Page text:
Drew Steketee was president of BE A PILOT, senior vp-communications for AOPA and executive director of the Partnership for Improved Air Travel. He also headed PR and media relations for Beech, GAMA and the Airport Operators Council International.
Again, consumer electronics will be king this holiday shopping season, driven by vast leaps in features and capabilities at ever-decreasing cost. Priced flat-screen TVs lately? No wonder the most widespread progress in General Aviation after 1980 was in avionics.
Despite some wonderful new designs recently, aircraft “mass” production ended after the market share battle of the 1970s. The January 1981 GAMA annual report tallied 142 aircraft models from U.S. manufacturers alone. Thereafter, factory lights dimmed until the mid-1990s. In the interim, the action shifted to avionics. Innovators adapted the computer revolution to GA, creating an attractively priced retrofit market that refreshed a now-aging aircraft fleet.
Concepts and capabilities came fast and furious. Early on, I winced at the endless button pushing to operate the old Argus 5000. Newer devices offered rotary switches and bigger screens — although memorization and practice were still required to master them. The Air Safety Foundation soon became concerned. Pilots weren’t “reading the book” and got precious little avionics training from their CFIs.
Almost overnight, undreamed-of capabilities were available for a couple hundred bucks. Handhelds were soon down to the size of a cigarette pack. Low-level navigation was revolutionized, especially for flight below/beyond VOR reception and for weight-limited old or LSA aircraft with no or limited electrical system. After Sept. 11, GPS enabled the precision required to negotiate complicated and penalty-rich restricted airspace.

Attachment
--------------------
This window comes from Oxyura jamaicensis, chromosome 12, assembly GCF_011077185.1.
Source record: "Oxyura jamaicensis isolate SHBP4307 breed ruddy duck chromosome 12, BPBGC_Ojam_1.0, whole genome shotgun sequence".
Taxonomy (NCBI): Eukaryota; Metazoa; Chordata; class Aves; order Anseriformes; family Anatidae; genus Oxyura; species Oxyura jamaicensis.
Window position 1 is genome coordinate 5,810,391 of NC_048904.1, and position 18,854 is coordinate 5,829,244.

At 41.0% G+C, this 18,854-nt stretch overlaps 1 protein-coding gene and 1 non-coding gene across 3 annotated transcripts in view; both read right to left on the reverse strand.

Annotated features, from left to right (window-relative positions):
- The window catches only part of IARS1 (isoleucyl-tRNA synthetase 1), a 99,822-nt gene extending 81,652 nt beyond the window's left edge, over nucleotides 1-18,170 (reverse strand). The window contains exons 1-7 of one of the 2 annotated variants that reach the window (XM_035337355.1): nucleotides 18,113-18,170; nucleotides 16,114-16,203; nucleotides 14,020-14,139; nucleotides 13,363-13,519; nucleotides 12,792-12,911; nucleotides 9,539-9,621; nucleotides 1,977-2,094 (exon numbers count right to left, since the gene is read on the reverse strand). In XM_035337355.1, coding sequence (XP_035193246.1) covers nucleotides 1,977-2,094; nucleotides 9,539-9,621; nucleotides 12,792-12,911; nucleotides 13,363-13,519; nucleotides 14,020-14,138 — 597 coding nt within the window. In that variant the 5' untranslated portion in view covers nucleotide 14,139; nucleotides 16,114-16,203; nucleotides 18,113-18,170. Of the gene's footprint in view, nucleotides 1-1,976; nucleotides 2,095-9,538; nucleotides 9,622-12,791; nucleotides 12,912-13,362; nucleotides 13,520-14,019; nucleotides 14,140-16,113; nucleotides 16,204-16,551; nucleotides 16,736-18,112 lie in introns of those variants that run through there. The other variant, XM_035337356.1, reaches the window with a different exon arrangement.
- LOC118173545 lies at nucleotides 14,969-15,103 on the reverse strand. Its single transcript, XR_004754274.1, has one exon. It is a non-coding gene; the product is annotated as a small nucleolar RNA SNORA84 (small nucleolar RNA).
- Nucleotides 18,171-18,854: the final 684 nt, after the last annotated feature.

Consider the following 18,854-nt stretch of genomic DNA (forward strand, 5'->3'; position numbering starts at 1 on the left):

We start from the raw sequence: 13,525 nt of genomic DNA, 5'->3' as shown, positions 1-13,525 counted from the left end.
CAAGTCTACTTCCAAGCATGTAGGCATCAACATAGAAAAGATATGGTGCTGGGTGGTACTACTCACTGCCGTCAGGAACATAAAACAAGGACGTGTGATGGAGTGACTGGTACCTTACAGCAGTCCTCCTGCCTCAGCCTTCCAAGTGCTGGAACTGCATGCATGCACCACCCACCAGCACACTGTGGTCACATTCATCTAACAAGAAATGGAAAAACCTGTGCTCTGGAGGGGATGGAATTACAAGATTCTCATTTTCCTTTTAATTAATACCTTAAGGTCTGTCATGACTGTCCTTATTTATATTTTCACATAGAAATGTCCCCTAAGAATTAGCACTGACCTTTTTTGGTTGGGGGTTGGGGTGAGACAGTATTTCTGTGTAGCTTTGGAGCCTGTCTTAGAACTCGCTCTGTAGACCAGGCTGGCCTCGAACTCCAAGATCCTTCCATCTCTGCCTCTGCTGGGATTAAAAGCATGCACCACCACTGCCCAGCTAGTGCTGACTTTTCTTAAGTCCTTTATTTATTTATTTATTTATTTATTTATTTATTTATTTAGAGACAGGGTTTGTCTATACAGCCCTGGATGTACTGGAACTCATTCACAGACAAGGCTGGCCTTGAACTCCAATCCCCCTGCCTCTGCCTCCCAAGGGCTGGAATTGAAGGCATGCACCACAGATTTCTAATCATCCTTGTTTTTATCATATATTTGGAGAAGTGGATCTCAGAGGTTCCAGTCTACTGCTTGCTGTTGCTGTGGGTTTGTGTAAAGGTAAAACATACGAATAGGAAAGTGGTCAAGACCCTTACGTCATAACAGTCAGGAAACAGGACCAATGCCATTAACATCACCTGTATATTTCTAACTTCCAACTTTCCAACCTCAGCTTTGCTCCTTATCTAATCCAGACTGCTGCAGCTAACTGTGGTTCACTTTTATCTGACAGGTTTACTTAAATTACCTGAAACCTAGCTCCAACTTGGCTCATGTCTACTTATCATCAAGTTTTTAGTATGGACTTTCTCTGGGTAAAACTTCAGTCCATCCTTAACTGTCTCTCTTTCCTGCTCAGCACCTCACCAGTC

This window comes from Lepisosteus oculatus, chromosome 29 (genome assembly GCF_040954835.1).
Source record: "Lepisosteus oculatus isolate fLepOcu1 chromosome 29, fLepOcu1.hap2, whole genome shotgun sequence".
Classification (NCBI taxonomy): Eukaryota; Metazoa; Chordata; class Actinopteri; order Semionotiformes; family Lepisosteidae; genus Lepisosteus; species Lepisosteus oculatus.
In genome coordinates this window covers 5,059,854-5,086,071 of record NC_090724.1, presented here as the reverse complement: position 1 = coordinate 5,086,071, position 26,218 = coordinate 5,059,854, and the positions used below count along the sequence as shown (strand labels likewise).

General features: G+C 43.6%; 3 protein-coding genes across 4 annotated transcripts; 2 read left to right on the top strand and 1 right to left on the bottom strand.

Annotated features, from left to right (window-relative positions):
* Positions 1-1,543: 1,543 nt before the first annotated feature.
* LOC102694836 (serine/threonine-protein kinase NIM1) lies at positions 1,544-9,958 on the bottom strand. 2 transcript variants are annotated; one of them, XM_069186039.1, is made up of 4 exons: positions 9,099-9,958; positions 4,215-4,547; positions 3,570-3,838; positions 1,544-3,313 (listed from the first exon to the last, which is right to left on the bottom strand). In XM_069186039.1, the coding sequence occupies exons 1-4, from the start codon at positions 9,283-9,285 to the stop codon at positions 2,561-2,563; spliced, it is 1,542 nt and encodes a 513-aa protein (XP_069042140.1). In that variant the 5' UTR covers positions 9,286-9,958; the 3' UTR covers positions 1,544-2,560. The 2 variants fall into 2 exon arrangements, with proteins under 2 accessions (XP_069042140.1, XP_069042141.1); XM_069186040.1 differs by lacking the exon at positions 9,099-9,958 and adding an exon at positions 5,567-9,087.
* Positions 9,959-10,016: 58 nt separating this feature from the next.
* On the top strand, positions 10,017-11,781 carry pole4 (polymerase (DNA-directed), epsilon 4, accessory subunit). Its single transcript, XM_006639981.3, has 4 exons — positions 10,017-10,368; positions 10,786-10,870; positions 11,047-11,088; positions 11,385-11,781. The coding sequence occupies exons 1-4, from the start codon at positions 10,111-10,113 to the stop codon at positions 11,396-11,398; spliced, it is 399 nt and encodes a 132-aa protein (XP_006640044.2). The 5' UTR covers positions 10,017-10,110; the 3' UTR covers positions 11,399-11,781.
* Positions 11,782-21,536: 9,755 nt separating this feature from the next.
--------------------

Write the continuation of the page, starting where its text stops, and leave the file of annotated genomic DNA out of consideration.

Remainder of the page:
Wonderful as it all was, I began to notice pilots relying on GPS at the expense of basic airmanship. Human interface with new technology is often short-changed in product design and introduction. Easy and affordable GPS was now the latest temptation for lax flight planning and “jump-in-and-go” flying.
“The box will get me there.” It’s as tempting as over-reliance on ATC controllers who, after all, can’t fly the plane for you. There is no magic hand. It’s all in your own skills, capabilities, judgment and preparation regardless of your equipment budget.
This came back to me after enjoying GPS’ cheap and capable low-level nav in the old L-16B. Cross-country at 70 knots with limited fuel, it’s important to conserve your options. Bad navigation or surprise headwinds exact BIG penalties on the low-and-slow. You can be out of options before you know you’re in trouble.
My moment of truth: Watching a well-equipped spam can pilot throw away his options following the almighty GPS course line. He was flying me home over mountainous terrain where altitude and landing spots should have meant safety. Instead, we were tracking direct along the absolute shortest route after the shortest possible climb. Fuel economy and efficiency were the goal now that we had GPS.
Good old-fashioned airmanship was out the window – literally — as I stared wistfully at the nearby valley parallel to our course, just a ridge over. Yet we plowed ahead over miles of rough terrain where an emergency landing was impossible. Sometimes “ya gotta,” but not when safer ground is in sight or just a slight detour away.
In the draggy and slow Aeronca, terrain flying was my insurance against its old engine and limited gliding range. My friend, the gadget-driven Cessna driver, had forgotten such lessons to chase GPS efficiency and simplicity. Sometimes, it’s just not that simple. (A 60-year-old taildragger re-teaches humility and caution, even when armed with GPS.)
Whatever you get for Christmas, I hope you’ll remember that new panel toys don’t cancel flying basics. The physics, limitations and challenges are constants. The tools may change, but the consequences do not.
Story © 2010 Drew Steketee All Rights Reserved